Page 64: of Maritime Reporter Magazine (March 1992)

Read this page in Pdf, Flash or Html5 edition of March 1992 Maritime Reporter Magazine


Koden's MD-3401compact radar.

Atlas Elektronik's 9600 Series Rasterscan.

Megapulse's Accufix 500N+ Loran C/GPS.

The Global Maritime Dis-tress and Safety System (GMDSS), one of the most significant advances in marine com- munications history, will be phased in from now until February 1999.

GMDSS will offer improved and re- liable distress alerting and better facilities for distress location; in- creased automation; improved com- munications for rescue; and reduced reliance on specialist operators.

GMDSS has been made possible by technological breakthroughs and advancements in satellite commu- nications and navigation, electron- ics, computer-controlled systems and software.

GMDSS requires that a deepsea ship be outfitted with a bevy of elec- tronics, among which are: two

Inmarsat A or Inmarsat C satcoms or a combination, a VHF radio tele- phone, NAVTEX receiver, 406 MHz

EPIRB, MF radio telephone, MF watch receiver, automatic direction finder, and waterproof VHF walkie- talkies.

This review examines some of the

GMDSS-required equipment offered by major marine electronics manu- facturers, as well as other new prod- ucts and services for navigation and communications.



To receive free brochures, reports or other literature describing any of the high-tech products detailed in this review, circle the appropriate

Reader Service Number listed for each company using the postage- paid card bound into the back of this issue.


Circle 106 on Reader Service Card

ACR Electronics, Ft. Lauderdale,

Fla., has introduced a new handheld

VHF survival radio specifically manufactured to be used in life rafts and on immersion suits.

The SR101 radio is manufactured to international SOLAS, IMO, and

FCC requirements, and is water- proof is one meter. The radio pro- vides two-way FM voice communi- cation on VHF marine channels #6 (communications/USCG) and #16 (international distress calling). The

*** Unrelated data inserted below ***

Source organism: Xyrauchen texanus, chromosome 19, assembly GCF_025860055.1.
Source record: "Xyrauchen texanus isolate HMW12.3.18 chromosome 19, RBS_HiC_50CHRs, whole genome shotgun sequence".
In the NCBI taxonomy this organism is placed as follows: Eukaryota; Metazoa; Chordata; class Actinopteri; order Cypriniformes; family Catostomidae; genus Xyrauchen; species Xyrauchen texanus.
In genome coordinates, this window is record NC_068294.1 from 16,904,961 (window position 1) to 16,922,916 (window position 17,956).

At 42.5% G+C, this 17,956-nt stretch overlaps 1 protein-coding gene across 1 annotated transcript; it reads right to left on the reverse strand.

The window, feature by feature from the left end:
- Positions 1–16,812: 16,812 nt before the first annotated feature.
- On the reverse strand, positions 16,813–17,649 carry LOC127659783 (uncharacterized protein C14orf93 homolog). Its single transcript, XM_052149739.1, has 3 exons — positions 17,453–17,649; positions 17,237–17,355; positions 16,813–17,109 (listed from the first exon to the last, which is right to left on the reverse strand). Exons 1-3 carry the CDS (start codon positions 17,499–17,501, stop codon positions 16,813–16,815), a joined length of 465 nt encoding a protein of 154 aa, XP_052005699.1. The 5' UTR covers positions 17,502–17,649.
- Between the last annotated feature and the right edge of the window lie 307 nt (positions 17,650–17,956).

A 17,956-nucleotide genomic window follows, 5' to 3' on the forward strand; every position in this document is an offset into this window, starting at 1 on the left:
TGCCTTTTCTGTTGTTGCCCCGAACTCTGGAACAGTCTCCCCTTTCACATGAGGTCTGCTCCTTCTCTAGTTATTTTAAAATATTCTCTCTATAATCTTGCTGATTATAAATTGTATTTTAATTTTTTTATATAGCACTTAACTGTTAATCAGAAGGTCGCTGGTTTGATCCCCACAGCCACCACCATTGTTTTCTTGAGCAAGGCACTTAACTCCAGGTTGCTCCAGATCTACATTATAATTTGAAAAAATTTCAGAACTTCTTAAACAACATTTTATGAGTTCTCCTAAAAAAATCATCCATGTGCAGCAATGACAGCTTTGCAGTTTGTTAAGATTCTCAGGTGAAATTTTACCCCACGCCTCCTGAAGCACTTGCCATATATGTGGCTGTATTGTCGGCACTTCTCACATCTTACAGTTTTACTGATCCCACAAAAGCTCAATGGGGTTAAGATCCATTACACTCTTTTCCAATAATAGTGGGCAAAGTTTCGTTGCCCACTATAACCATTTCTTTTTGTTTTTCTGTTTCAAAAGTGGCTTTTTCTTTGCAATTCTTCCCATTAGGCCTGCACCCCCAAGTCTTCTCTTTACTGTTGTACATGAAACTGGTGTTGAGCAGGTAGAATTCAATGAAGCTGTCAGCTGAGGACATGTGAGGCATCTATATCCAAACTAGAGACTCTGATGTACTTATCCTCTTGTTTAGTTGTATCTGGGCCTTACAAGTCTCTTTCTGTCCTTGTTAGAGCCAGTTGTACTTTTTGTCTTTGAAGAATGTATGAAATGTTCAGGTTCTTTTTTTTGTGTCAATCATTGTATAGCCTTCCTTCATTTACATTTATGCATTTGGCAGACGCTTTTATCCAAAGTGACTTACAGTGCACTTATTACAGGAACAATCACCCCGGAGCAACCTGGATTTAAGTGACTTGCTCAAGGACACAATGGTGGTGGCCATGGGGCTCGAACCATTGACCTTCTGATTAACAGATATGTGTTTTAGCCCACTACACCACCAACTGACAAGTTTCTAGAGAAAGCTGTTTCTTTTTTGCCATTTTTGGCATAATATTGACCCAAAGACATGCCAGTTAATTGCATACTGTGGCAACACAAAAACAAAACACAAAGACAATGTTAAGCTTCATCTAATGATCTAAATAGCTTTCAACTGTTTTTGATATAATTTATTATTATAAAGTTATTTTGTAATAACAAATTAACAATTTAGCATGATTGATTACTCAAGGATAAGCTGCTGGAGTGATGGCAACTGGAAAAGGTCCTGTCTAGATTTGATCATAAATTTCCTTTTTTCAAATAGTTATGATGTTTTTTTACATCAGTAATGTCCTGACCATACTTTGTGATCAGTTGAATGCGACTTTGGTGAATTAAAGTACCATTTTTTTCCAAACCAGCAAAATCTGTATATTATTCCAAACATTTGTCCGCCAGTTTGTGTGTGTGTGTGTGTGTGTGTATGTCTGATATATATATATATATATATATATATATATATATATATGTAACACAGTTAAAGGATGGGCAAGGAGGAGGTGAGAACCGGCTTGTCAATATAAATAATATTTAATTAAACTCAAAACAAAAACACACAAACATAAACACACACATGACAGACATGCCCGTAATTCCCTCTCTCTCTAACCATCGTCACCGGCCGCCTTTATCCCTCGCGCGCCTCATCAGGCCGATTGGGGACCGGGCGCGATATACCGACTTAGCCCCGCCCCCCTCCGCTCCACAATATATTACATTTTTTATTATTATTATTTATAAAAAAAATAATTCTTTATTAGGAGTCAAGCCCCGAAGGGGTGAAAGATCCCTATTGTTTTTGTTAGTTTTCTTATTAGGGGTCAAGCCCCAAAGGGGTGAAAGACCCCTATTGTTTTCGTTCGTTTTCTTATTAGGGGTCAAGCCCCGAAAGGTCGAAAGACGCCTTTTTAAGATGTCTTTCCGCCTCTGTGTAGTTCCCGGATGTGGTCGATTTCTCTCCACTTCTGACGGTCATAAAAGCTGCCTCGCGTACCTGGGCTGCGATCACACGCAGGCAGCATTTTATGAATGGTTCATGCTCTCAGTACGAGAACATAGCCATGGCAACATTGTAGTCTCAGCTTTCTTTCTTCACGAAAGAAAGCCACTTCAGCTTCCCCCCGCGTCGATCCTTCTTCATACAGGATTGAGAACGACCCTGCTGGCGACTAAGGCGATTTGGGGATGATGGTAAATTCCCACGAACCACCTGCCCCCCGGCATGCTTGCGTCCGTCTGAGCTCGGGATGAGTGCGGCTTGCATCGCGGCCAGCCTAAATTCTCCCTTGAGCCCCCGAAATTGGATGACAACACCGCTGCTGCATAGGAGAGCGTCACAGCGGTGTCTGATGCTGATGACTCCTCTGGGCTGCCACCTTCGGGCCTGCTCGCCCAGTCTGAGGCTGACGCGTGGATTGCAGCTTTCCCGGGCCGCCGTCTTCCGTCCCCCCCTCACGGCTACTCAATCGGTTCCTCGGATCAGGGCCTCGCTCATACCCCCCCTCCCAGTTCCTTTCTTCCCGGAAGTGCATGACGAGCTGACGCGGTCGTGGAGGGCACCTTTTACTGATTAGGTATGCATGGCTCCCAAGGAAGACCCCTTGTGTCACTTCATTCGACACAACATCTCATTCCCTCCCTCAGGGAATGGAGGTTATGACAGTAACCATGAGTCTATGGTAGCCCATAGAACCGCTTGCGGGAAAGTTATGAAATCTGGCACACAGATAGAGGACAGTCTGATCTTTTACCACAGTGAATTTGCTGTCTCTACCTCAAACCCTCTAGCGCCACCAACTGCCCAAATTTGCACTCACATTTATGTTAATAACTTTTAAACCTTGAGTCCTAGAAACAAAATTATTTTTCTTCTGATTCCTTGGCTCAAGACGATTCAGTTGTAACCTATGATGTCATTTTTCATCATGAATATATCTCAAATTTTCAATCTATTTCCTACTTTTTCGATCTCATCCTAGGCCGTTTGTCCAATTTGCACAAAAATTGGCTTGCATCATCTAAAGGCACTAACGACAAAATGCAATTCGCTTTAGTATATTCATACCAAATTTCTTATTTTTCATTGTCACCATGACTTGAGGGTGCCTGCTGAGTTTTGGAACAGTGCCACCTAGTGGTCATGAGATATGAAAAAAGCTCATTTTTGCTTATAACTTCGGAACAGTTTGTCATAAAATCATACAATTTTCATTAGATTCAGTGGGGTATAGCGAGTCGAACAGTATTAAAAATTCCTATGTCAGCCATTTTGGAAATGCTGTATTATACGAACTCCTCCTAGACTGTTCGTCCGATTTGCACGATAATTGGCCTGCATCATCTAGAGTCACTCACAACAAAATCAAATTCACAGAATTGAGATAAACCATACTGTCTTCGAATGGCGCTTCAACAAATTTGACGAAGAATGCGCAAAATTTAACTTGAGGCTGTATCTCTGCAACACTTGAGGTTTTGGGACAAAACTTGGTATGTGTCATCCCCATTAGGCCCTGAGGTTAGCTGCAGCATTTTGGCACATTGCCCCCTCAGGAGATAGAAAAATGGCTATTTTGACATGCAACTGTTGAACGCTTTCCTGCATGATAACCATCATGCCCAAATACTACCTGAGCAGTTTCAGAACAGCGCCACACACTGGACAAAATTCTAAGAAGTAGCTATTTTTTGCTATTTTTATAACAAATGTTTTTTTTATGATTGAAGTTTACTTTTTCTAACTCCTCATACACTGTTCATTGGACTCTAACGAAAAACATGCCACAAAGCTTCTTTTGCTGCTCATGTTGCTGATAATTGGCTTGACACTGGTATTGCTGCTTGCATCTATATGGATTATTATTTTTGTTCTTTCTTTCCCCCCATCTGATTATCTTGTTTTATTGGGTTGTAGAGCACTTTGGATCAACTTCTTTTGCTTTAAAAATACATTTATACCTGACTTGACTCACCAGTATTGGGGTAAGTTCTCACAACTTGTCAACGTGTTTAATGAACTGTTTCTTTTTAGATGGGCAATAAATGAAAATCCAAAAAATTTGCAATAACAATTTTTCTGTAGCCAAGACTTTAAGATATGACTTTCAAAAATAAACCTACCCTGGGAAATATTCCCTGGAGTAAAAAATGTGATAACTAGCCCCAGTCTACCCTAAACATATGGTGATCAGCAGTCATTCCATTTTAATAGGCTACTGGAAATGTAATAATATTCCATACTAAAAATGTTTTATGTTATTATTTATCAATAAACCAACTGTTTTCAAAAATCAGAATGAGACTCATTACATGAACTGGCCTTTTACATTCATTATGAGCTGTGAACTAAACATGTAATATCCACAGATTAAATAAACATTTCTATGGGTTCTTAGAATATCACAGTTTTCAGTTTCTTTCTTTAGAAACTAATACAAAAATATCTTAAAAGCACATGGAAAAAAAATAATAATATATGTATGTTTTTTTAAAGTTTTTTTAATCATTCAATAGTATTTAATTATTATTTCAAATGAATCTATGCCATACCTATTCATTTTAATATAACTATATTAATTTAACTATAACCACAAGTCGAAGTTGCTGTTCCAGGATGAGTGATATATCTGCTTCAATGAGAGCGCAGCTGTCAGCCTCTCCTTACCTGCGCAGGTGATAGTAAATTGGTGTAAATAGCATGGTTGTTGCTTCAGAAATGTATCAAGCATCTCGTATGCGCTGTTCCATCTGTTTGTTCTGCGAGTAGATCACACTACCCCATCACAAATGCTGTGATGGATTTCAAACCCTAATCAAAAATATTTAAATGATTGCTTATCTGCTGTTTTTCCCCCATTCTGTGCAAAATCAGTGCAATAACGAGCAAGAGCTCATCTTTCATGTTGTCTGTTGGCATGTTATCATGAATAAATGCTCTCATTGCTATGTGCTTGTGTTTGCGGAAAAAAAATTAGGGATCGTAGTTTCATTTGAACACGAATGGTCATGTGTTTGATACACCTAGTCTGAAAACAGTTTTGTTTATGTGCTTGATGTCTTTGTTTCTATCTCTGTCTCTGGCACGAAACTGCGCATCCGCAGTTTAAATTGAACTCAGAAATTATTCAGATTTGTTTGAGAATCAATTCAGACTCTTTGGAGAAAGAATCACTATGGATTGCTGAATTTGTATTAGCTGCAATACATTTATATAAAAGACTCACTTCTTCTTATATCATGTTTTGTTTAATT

SR101 has a 10-year storage life.

This radio is a total departure from other handheld VHF radios, according to ACR Electronics, in that it is designed for a specific mission— emergency communications only.

Accufix 500N + 3 IOCS «0BH ' bhbb 1 IBbKHMB " • - :: mm mm :,«'


Circle 22 on Reader Service Card

Alden Electronics has introduced the Alden Satfind-406 EPIRB (Emergency Position Indicating Ra- dio Beacon), which transmits the location and identity of equipped vessels in distress anywhere in the world to shore locations via the

COSPAS-SARSAT orbiting satellite system.

Alden's EPIRBs are available in two basic models: Category 1 fea- tures an automatic release mecha- nism which deploys the EPIRB be- fore it reaches a depth of four meters.

The Category 2 version is released manually.

The Alden Satfind-406 EPIRB contains a powerful transmitter op- erating at both the standard 121.5

MHz and the new 406 MHz frequen- cies to alert Search and Research (SAR) personnel. Combined, the two frequencies can reduce the search area by 20 times that which was possible with older EPIRB mod- els. This provides faster and more accurate location and recovery.


Circle 129 on Reader Service Card

Anschutz of America offers navi- gation equipment which can be inte- grated in a modern operations and onboard management system, ful- filling the requirements for one-man bridge operation.

For safe navigation, a gyrocom- pass twin equipment (Standard 4/

Standard 12) and a magnetic com- pass (Reflecta 1) are available as course sensors. Via the course refer- ence managing system Nautocourse, all compasses are combined and are monitored by the signal units

Nautoalarm. The course output of the gyrocompasses is speed error- corrected and the course output of the magnetic compass is deviation and variation corrected by


A great help for the ship's person- nel is an Automatic Chart Table, the Nautoplot, by which the current ship's position is indicated on a stan- dard Mercator sea chart by a light spot.

An analogue follow-up steering control serves as main steering for the officer on duty. A take-over system permits "authorized" steer- ing places port or starboard wing.

With the onboard autopilot

Nautopilot A, the ship's crew is E|ectronic Marine Systems'Chart Viewer. 66 Maritime Reporter/Engineering News

Furuno's GP-70 GPS Navigator. . n—app

Raytheon Marine's JHS-31 VHF Radiotelephone.

Alden's Satfind-406 EPIRB.

Trimble's NavGraphixXL GPS.

Robertson Navigation Workstation with ECDIS Display. jpfislp

Maritime Reporter

First published in 1881 Maritime Reporter is the world's largest audited circulation publication serving the global maritime industry.